Security Brief

Can Trump and Erdogan Resolve the Russian Missile Dispute?

Turkey is set to receive the first of its Russian S-400s in days.

U.S. President Donald Trump and Turkish President Recep Tayyip Erdogan hold a bilateral meeting on the sidelines of the G-20 Summit in Osaka on June 29, 2019.
U.S. President Donald Trump and Turkish President Recep Tayyip Erdogan hold a bilateral meeting on the sidelines of the G-20 Summit in Osaka on June 29, 2019. BRENDAN SMIALOWSKI/AFP/Getty Images

What’s on tap today: Trump seeks a resolution with Erdogan over Turkey’s controversial plan to buy Russian missiles, a new proposal to get North Korea to give up its nuclear weapons, and Huawei gets a reprieve. 

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Missile Dispute

Trump blames Obama. Top U.S. officials have spent months warning Turkey that moving forward with a plan to procure a sophisticated Russian air defense system would trigger harsh sanctions and jeopardize Ankara’s participation in the F-35 fighter jet program. But sitting next to Turkish President Recep Tayyip Erdogan ahead of a bilateral meeting at the G20 summit in Japan this weekend, President Donald Trump struck a conciliatory note, blaming the Obama administration for the dispute. 

“We have a complicated situation because the President was not allowed to buy the Patriot missiles,” Trump said, referring to the Raytheon-built alternative to the Russian S-400 the administration offered Turkey late last year. “So he buys the other missile and then, all of a sudden, they say, ‘Well, you can now buy our missile.’  You can’t do business that way.” 

Fact check. Actually, Turkey passed over the Patriot twice before the most recent offer, which included better terms both on pricing and on co-production. Both times, the deals fell apart because Ankara insisted on transfer of the missile technology, something U.S. officials declined to do. 

Sanctions loom. Trump said he is looking at “different solutions,” but the two presidents have precious little time to resolve the dispute. Erdogan indicated over the weekend that the S-400 would arrive in Turkey within ten days. And even if Trump decides not to impose sanctions, which would all but cripple the already struggling Turkish economy, lawmakers in Congress have promised to impose sanctions under the Countering America’s Adversaries Through Sanctions Act if it goes through with the S-400 purchase.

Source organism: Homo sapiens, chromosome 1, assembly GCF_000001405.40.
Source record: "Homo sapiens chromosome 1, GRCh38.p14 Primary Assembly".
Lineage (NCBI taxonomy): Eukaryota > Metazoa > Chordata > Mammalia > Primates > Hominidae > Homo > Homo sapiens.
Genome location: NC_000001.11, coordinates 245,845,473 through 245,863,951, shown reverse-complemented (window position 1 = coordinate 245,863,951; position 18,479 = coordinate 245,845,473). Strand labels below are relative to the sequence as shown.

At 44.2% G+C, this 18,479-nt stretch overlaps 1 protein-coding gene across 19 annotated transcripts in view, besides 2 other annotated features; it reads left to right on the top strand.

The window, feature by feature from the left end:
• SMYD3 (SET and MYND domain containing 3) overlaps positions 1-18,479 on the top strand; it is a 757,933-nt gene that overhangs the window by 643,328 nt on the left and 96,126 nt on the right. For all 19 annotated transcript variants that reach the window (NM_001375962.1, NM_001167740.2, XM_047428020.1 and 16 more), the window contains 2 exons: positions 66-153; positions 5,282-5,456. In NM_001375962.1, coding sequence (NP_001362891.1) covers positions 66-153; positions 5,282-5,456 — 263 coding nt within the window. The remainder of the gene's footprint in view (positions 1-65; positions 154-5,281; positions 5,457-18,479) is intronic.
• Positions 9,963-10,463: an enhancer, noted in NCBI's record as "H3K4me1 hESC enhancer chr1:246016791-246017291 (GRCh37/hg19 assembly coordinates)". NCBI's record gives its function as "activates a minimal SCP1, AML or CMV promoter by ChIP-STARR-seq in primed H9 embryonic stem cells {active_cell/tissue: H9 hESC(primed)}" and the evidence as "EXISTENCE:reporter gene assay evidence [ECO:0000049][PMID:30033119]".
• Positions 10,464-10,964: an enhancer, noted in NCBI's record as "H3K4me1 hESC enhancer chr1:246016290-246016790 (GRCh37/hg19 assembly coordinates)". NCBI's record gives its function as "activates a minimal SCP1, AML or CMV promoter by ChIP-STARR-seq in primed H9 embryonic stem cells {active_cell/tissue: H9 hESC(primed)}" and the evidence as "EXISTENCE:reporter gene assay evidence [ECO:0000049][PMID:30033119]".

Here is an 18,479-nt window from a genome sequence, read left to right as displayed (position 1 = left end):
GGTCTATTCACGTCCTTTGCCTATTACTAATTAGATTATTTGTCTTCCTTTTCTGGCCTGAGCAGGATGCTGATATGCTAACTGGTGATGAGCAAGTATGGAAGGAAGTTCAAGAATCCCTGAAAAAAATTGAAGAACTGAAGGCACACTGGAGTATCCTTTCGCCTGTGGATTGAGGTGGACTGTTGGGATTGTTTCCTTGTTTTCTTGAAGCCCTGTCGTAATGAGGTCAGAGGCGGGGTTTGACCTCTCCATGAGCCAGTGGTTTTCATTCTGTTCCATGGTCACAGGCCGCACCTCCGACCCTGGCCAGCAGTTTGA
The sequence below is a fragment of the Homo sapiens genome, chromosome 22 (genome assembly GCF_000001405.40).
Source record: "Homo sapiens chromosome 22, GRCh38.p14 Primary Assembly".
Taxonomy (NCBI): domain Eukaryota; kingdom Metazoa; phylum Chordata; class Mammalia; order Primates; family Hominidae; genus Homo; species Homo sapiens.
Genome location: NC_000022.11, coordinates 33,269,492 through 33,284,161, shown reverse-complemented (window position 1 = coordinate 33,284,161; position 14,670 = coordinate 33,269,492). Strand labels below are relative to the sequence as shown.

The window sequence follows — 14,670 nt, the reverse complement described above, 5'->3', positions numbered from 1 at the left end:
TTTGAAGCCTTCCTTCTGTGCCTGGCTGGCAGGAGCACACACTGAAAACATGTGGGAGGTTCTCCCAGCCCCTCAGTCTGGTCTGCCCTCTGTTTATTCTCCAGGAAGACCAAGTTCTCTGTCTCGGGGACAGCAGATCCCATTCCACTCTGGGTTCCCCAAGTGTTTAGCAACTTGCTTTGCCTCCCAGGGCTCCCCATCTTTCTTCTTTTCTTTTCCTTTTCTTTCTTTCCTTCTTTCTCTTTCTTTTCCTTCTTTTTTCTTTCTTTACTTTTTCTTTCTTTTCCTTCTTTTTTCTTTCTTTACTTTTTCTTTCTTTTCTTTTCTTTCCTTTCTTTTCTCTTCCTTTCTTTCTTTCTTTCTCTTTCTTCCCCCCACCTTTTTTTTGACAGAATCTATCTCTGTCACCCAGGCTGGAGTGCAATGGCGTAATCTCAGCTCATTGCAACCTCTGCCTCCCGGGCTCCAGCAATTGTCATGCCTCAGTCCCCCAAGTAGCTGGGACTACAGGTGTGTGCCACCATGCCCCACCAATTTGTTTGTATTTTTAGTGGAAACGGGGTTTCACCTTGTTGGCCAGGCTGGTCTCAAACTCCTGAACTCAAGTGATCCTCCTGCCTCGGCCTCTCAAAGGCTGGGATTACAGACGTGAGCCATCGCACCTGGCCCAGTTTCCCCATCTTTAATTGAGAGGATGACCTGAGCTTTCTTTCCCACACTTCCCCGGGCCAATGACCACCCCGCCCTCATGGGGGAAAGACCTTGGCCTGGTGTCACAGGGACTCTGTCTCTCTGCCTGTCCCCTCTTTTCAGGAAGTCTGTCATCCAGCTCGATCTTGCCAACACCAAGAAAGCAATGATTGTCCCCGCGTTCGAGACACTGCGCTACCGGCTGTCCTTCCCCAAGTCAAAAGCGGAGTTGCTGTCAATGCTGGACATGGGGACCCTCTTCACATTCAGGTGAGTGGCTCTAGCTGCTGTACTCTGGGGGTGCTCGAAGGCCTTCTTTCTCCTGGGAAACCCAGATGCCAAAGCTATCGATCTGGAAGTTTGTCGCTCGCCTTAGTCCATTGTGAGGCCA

North Korea 

Acceptance. On the heels of President Donald Trump’s surprise meeting with North Korean leader Kim Jong Un, an intriguing New York Times report claims that some in the administration are willing to allow North Korea to keep its current nuclear weapons in exchange for freezing further development.

That proposal is fraught with risk, not least within the White House, where several key Trump lieutenants have argued that war with North Korea is preferable to allowing the country to keep its nuclear weapons. Such a proposal would also turn on aggressive inspections inside North Korea, something Pyongyang may be unlikely to support, and would require the closure of the Yongbyon nuclear facility and at least one other clandestine site. 

National Security Adviser John Bolton dismissed the Times story, calling it a “reprehensible attempt by someone to box in the president.” But then Bolton looks a bit out of the loop on Korea: Incredibly, while Fox News personalities were at the Trump-Kim meeting, Bolton was in Mongolia.

Tick-tock. Trump’s invitation to Kim by tweet set off a frantic scramble among White House aides to set up the meeting between the two men, the Wall Street Journal reports. Trump’s lieutenants had no indication that Trump would reach out to Kim for a meeting. 

Press scrum bruises. White House Press Secretary Stephanie Grishman scuffled with North Korean security in order to get American reporters into a meeting with Trump and Kim. The scuffle left her bruised, CNN reports